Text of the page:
In our latest blog, WWT Engagement Officer Jess Owen interviews Amelia Bennet-Margrave who joined Project Godwit’s head-starting team for the 2019 breeding season at WWT Welney as an Assistant Aviculturist. Jess asked Amelia about her experiences of working up close with the godwits.
How did you come to be on the 2019 head-starting team? What attracted you to the job?
‘I had just finished university and was excited to be out in the field! I loved that Project Godwit was encompassing so many aspects of conservation, creating habitat for the long-term survival of the species, head-starting to increase breeding success, monitoring wild birds and providing fascinating insights on black-tailed godwits and their migration. It was a really exciting project and one that has been fascinating to watch; over the three years, head-started birds have returned to breed at project sites and now comprise an estimated one quarter of all pairs breeding in the Fens!
I was also excited by the idea of gaining experience in animal husbandry for wildlife conservation – it’s incredibly rewarding caring for animals and something I love doing. And I love wading birds! In the UK we have so many lovely waders arriving to winter on our extensive shoreline. It’s one of our most beautiful wildlife spectacles – with huge swirling flocks, beautiful plumage and those wonderful calls filling the landscape! Currently, many British breeding waders are in decline, so I was really interested in the opportunity to work on a conservation project trying to change this! And finally, I really admire the WWT and their work to conserve species and habitats around the globe.’
What first sparked your interest in nature and wildlife conservation?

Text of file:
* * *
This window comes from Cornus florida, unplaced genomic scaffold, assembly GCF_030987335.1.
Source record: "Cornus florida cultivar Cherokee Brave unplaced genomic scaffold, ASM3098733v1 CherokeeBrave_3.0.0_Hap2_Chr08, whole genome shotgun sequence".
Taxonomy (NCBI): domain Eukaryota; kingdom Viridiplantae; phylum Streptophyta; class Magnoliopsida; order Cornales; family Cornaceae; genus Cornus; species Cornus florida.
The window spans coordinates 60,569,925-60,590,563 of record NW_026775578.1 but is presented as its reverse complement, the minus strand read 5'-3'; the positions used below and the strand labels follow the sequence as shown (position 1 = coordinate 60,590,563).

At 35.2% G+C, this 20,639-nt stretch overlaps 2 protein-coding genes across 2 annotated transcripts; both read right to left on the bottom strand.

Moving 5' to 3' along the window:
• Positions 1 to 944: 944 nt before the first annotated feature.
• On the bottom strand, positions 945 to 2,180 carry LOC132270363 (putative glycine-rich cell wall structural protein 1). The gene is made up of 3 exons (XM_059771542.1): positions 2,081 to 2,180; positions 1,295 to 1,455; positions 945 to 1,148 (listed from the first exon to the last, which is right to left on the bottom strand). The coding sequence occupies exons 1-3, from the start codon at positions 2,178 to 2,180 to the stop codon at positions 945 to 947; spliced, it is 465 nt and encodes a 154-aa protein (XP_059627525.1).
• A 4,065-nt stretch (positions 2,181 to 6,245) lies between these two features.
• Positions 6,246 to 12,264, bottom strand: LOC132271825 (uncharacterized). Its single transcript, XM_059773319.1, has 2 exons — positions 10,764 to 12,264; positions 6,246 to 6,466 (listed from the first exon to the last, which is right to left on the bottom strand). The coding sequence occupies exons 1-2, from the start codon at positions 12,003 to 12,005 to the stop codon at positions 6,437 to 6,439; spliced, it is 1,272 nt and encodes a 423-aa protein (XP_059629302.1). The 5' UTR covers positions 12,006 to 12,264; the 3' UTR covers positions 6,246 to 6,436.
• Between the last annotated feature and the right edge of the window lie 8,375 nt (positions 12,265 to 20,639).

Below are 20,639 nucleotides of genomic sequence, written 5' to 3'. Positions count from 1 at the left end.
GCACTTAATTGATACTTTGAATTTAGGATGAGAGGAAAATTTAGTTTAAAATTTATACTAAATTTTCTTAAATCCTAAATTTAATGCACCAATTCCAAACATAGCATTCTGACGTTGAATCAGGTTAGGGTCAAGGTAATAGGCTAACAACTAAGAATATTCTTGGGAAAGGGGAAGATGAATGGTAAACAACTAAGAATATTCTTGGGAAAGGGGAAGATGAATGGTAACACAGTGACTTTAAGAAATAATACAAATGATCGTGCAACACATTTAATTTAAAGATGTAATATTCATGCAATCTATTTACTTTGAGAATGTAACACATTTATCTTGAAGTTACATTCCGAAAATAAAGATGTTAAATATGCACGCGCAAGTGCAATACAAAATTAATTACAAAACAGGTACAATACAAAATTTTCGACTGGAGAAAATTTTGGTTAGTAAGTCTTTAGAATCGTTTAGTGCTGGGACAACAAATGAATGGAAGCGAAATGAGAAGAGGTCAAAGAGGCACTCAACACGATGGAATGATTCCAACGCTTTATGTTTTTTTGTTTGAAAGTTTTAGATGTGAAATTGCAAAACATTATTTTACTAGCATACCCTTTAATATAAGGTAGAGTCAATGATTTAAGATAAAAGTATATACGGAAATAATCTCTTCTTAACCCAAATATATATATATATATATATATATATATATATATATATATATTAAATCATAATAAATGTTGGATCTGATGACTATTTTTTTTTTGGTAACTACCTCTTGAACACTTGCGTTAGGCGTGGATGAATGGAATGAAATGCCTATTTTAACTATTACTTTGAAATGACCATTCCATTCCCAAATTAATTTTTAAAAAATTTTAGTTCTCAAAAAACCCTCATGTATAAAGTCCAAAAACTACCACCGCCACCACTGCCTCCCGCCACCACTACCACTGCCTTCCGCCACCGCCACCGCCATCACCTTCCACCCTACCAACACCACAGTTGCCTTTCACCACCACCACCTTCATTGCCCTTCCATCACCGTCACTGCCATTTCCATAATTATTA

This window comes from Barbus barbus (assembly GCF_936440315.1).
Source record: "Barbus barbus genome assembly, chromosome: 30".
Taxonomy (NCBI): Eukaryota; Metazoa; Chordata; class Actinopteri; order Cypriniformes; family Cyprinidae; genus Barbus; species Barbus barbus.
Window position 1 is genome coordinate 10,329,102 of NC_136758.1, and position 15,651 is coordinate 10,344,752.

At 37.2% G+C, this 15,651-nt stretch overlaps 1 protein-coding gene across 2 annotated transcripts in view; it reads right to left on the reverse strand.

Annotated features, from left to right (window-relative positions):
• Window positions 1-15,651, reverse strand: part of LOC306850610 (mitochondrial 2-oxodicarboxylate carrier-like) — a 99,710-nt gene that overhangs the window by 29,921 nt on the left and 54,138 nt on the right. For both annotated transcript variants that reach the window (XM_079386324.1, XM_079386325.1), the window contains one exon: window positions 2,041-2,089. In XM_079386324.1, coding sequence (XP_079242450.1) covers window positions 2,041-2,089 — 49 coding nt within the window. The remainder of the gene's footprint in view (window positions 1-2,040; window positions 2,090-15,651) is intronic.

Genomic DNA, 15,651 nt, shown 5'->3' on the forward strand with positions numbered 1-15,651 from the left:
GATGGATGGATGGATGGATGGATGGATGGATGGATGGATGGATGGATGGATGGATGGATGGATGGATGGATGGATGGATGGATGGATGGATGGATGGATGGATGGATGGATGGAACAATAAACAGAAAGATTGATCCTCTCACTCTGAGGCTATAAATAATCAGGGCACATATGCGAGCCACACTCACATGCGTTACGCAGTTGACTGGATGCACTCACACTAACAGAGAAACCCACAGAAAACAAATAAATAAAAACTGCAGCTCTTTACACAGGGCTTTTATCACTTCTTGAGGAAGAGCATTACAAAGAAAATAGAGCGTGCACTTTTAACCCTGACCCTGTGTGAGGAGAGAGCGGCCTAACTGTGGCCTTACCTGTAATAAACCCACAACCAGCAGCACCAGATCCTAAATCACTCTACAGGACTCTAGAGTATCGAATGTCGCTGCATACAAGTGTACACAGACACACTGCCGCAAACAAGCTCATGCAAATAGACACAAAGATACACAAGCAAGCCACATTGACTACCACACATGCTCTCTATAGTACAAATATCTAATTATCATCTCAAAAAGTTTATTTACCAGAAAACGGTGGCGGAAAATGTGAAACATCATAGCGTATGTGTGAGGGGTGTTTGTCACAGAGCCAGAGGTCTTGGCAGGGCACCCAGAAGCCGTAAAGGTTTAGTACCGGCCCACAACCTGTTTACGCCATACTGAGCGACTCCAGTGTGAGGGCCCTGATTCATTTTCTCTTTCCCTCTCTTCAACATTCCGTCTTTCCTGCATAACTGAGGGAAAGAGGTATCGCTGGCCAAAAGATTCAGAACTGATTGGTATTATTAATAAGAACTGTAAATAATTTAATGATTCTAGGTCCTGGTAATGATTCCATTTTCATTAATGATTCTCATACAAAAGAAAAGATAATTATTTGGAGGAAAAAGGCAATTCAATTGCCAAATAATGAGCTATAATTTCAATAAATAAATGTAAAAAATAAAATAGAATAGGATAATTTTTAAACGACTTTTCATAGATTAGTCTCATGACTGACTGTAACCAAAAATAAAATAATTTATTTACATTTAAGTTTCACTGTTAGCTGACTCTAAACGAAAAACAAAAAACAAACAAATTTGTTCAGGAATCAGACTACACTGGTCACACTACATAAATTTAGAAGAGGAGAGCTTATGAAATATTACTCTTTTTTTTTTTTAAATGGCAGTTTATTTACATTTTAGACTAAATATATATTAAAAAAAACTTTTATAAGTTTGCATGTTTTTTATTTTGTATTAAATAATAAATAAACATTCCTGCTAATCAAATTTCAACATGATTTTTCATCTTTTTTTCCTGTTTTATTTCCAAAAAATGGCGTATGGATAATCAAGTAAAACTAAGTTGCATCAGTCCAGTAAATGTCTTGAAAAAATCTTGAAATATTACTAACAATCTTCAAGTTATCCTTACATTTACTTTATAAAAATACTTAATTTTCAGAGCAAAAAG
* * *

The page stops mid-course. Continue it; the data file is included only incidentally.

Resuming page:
‘Butterflies! We used to get a lot of butterflies – especially peacock and red admiral – in our garden, and I loved watching these when I was little! I was given a Dorling Kindersley book on butterflies of the world when I was eight and that was it! (I’ve always wanted to see a Swallowtail butterfly since and I finally did last year on one of my days off whilst working at Project Godwit – they are just beautiful!!) We had a park near our house with long grass and wildflowers too, so I was always out and surrounded by it! And like many other people, by watching David Attenborough’s wonderful documentaries and programmes like the BBC’s Lost Land series with George McGavin!’
What kind of experiences and jobs did you have before you worked on the head-starting programme?
‘I had experience in animal husbandry from college, where I did a BTEC Level 3 course in Animal Management (equivalent to A-levels). The course covered subjects such as nutrition, welfare, legislation, biology, biochemistry and more, and there was a lot of hands-on experience with a wide variety of bird, reptile, mammal, fish and invertebrate species. For my work experience placement, I helped at a local wildlife rescue centre. After this, I did a degree in Zoology and Conservation at Bangor University. While at university, I became a trainee in bird ringing and went out most weekends to learn, working with a large range of passerine and wader species, some seabirds and wildfowl. It was a real privilege to learn and to see such beautiful birds up-close.